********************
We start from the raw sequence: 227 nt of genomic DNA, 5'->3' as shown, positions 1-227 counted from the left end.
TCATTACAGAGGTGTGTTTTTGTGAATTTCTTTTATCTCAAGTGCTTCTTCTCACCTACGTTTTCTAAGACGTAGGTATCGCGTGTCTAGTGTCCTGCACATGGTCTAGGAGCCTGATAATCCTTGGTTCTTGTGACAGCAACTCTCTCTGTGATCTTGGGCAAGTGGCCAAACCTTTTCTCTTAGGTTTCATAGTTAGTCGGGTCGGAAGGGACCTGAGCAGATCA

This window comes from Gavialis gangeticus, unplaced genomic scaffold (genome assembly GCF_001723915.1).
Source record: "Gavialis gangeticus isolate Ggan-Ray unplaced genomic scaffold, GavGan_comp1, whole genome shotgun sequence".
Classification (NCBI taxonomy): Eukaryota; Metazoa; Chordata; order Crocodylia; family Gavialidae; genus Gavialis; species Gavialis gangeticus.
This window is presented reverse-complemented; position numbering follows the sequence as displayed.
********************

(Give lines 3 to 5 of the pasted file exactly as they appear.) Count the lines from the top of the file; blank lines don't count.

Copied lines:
This window comes from Gavialis gangeticus, unplaced genomic scaffold (genome assembly GCF_001723915.1).
Source record: "Gavialis gangeticus isolate Ggan-Ray unplaced genomic scaffold, GavGan_comp1, whole genome shotgun sequence".
Classification (NCBI taxonomy): Eukaryota; Metazoa; Chordata; order Crocodylia; family Gavialidae; genus Gavialis; species Gavialis gangeticus.